In considering how much to charge for your jewellery, there's quite a bit of calculating to do for every item you make - but there is software that can help you with this.

If you are making jewellery and buying in stock and selling items, you will need to be keeping records. Keeping records can take up too much of your time and cause headaches and panic when it comes to filling in a tax return form. If you are making any jewellery and selling it then you will have to register for self-employment and fill out a tax form each year, even if you consider that you don't make a profit. If you don't do this then when they find you they will make assumptions about how much money you have been making and will bill you for the tax they think you owe them!

So, you want to get it right don't you.

Most people who make jewellery use software to help them. Each time you place an order for supplies, you enter it into the software, with the price. Each time you make an item you tell the software what you made and what's in it - and it tells you how much that piece has cost you in materials and even does stock taking for you.

Imagine if you got a phone call from somebody asking you to make 100 pairs of earrings - the software would be able to show you straight away what you'd need to order.

So it saves you time, over-stocking and, more importantly, stress about how much you've spent or taken.

Come tax return time, you simply request a report of all your costs, income and profit and it's a breeze to see exactly how much you've made - and the value of your current stock.

Bead Manager Pro

Bead Manager Pro is jewellery software that keeps everything under control for you, including:

  • Gives you an easy automated Inventory of components stock and finished items
  • Gives you instant pricing
  • Produces instant tax calculations
  • Produces invoices
  • Produces instant catalogues of your range
  • ... and a lot more.

The sooner you have all your inventory listed in one place and accountable, the easier everything else becomes. Leaving it until you're up and running and active can create a headache as you try to go back through everything you've bought, made, sold, or simply accidentally damaged, as well as trying to remember every craft fair you booked. what you sold, how much money you took ..... so get organised from Day One.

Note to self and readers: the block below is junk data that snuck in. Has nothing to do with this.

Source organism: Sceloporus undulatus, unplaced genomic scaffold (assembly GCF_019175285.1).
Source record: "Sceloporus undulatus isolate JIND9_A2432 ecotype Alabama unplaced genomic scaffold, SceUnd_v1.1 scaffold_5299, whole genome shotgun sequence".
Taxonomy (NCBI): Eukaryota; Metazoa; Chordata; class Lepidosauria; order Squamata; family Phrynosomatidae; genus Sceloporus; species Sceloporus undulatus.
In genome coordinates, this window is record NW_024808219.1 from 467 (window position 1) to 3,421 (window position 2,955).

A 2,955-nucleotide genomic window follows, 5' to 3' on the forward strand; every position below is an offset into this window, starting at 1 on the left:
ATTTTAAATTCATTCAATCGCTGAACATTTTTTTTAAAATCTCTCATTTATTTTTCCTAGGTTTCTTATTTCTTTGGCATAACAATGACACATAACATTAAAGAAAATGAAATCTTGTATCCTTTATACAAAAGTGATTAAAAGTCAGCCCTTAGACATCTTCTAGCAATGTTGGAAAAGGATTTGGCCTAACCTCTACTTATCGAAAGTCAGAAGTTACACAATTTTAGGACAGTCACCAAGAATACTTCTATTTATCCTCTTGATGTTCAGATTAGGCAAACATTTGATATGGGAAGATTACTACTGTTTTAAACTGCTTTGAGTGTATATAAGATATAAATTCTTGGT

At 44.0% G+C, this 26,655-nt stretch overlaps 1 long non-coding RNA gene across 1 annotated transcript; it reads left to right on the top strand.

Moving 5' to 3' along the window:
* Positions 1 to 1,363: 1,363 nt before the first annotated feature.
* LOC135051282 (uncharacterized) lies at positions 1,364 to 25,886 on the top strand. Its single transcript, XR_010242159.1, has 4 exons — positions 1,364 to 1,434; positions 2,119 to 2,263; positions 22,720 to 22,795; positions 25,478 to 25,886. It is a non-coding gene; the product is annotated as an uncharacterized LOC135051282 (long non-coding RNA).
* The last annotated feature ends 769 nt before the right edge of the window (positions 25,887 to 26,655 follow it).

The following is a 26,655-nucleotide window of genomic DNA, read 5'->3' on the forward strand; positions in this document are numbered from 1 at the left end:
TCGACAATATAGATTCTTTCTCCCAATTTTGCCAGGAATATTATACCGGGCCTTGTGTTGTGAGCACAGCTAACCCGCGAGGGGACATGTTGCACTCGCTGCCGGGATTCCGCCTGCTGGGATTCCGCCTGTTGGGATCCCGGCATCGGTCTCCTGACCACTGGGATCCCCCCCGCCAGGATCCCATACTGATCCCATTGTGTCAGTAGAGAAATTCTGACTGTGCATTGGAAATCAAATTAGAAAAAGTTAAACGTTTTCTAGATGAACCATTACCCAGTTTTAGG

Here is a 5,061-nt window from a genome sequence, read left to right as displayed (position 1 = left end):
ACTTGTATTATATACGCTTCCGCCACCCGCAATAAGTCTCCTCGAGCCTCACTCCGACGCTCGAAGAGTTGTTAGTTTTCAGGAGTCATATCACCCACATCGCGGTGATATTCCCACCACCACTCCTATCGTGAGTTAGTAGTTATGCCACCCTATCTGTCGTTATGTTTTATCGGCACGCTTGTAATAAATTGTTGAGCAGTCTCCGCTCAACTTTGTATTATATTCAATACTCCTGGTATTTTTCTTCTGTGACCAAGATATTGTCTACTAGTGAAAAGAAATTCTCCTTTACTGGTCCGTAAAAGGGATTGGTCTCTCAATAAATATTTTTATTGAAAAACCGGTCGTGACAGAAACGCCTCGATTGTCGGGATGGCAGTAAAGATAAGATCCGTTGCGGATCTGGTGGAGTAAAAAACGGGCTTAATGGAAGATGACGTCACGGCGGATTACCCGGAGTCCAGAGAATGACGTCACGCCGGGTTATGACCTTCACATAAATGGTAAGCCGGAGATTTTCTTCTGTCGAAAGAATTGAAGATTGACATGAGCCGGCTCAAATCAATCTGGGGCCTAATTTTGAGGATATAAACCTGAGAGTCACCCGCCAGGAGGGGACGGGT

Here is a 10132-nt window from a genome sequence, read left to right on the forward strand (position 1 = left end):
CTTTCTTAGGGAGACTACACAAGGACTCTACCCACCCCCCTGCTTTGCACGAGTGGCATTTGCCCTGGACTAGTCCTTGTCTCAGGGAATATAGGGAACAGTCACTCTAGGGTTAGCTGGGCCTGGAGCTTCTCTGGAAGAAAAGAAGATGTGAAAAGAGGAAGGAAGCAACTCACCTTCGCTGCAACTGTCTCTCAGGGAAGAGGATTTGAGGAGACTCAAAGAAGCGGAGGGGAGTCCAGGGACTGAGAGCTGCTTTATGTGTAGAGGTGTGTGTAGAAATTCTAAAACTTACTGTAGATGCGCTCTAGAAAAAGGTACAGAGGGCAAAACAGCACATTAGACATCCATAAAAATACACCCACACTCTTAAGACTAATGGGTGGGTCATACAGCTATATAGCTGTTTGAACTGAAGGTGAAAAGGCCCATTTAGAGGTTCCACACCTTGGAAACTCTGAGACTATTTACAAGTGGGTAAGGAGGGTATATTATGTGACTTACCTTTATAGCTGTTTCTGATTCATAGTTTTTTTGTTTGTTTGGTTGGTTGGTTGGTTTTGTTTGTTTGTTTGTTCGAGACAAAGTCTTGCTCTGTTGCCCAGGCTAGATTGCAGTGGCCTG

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    • woothie profile image

      woothie 4 years ago from Ontario, Canada

      This is such a problem for me. I'm convinced I sell too cheap but I'm afraid losing the sale. It's a fine balancing act.

    • Making-Jewellery profile image
      Author

      Making-Jewellery 4 years ago from United Kingdom

      I've just seen an easy to explain formula, which I will update later. But, to keep it simple:

      To work out how much to charge for jewellery: work out your cost (materials + labour + packaging + overhead) - this is your COST PRICE. Double that: this is your WHOLESALE PRICE (that you sell to shops/galleries at). Double that: this is your RETAIL PRICE.

      Of course, it also needs tweaking as you might be the slowest worker in the world :)

    • earner profile image

      Dedicated Content Curator 3 years ago from United Kingdom

      The key to charging the right amount is to apply a formula such as this, but to be mindful of how long a piece is taking you to make.

      How much to charge for your jewellery is difficult as people don't feel what they made is 'worth' as much as it works out to - that isn't the fault of the formula, but an error in the maker either taking too long to make it, or not using materials of high enough quality to justify the price.

      It is the labour cost that makes the price high. Your work needs to be of a high quality, but made skillfully and with the rapid fingers of a pro.

      I always calculate the end price of a piece before I start to make it. If it won't be economically viable, then I either adjust the complexity or the materials.

      Thanks for writing this great guide on charging for handmade jewellery.

    • profile image

      Susan 3 years ago

      Great info. So hard to put a price on your designs...

    • Making-Jewellery profile image
      Author

      Making-Jewellery 3 years ago from United Kingdom

      Hi Susan, thanks for your comment.

      Yes, most people undervalue their prices - but a quick look at the plastic rubbish in supermarkets soon puts you back on the straight and narrow

      :)

      All the best.